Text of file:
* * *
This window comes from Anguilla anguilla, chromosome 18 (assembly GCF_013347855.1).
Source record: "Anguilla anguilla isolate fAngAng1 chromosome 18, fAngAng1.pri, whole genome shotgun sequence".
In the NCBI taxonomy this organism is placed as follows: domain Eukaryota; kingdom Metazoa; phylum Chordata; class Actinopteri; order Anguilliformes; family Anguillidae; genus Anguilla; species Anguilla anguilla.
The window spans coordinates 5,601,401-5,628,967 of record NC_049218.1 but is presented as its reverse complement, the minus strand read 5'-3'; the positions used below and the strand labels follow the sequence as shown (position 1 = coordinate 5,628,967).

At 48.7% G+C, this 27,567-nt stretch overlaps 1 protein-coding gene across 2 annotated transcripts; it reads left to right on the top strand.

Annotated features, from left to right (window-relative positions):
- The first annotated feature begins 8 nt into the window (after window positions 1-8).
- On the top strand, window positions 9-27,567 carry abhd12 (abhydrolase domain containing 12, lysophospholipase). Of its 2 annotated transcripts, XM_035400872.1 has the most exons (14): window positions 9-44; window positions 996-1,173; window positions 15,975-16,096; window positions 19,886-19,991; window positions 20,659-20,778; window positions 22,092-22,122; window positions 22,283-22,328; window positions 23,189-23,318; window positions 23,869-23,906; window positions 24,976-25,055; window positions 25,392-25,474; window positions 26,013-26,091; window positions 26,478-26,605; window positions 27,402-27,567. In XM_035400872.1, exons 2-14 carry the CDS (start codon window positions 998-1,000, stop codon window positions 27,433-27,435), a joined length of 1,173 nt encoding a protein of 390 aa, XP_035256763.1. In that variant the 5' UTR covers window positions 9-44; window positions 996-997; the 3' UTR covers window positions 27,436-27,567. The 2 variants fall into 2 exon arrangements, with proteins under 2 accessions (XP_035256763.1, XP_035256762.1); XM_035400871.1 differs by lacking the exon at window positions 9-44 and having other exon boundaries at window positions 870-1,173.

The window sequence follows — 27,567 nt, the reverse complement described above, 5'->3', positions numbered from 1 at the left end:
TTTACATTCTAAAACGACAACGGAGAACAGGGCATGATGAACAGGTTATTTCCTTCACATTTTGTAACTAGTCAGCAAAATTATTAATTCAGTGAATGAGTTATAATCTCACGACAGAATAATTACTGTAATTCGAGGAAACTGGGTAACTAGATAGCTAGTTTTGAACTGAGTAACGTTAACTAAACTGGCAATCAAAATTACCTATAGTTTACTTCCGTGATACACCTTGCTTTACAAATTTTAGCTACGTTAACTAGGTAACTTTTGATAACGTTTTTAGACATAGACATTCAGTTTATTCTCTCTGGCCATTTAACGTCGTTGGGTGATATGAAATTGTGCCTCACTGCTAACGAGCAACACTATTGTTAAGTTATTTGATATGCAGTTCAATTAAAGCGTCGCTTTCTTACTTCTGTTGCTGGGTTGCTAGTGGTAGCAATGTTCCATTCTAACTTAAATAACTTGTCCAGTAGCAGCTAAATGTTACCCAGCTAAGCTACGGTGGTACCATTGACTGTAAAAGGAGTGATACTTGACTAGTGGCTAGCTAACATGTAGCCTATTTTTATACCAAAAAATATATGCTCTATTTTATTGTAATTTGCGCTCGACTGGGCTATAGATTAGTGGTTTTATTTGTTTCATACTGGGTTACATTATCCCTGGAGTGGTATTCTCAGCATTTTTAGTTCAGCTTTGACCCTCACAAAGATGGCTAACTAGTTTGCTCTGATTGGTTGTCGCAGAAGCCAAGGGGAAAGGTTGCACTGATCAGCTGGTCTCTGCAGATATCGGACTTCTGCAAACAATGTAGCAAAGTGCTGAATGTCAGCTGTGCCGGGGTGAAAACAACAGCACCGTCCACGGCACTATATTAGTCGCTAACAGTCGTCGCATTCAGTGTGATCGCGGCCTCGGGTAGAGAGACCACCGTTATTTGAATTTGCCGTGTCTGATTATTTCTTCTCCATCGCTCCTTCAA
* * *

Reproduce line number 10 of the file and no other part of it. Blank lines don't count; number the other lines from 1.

TTTACATTCTAAAACGACAACGGAGAACAGGGCATGATGAACAGGTTATTTCCTTCACATTTTGTAACTAGTCAGCAAAATTATTAATTCAGTGAATGAGTTATAATCTCACGACAGAATAATTACTGTAATTCGAGGAAACTGGGTAACTAGATAGCTAGTTTTGAACTGAGTAACGTTAACTAAACTGGCAATCAAAATTACCTATAGTTTACTTCCGTGATACACCTTGCTTTACAAATTTTAGCTACGTTAACTAGGTAACTTTTGATAACGTTTTTAGACATAGACATTCAGTTTATTCTCTCTGGCCATTTAACGTCGTTGGGTGATATGAAATTGTGCCTCACTGCTAACGAGCAACACTATTGTTAAGTTATTTGATATGCAGTTCAATTAAAGCGTCGCTTTCTTACTTCTGTTGCTGGGTTGCTAGTGGTAGCAATGTTCCATTCTAACTTAAATAACTTGTCCAGTAGCAGCTAAATGTTACCCAGCTAAGCTACGGTGGTACCATTGACTGTAAAAGGAGTGATACTTGACTAGTGGCTAGCTAACATGTAGCCTATTTTTATACCAAAAAATATATGCTCTATTTTATTGTAATTTGCGCTCGACTGGGCTATAGATTAGTGGTTTTATTTGTTTCATACTGGGTTACATTATCCCTGGAGTGGTATTCTCAGCATTTTTAGTTCAGCTTTGACCCTCACAAAGATGGCTAACTAGTTTGCTCTGATTGGTTGTCGCAGAAGCCAAGGGGAAAGGTTGCACTGATCAGCTGGTCTCTGCAGATATCGGACTTCTGCAAACAATGTAGCAAAGTGCTGAATGTCAGCTGTGCCGGGGTGAAAACAACAGCACCGTCCACGGCACTATATTAGTCGCTAACAGTCGTCGCATTCAGTGTGATCGCGGCCTCGGGTAGAGAGACCACCGTTATTTGAATTTGCCGTGTCTGATTATTTCTTCTCCATCGCTCCTTCAA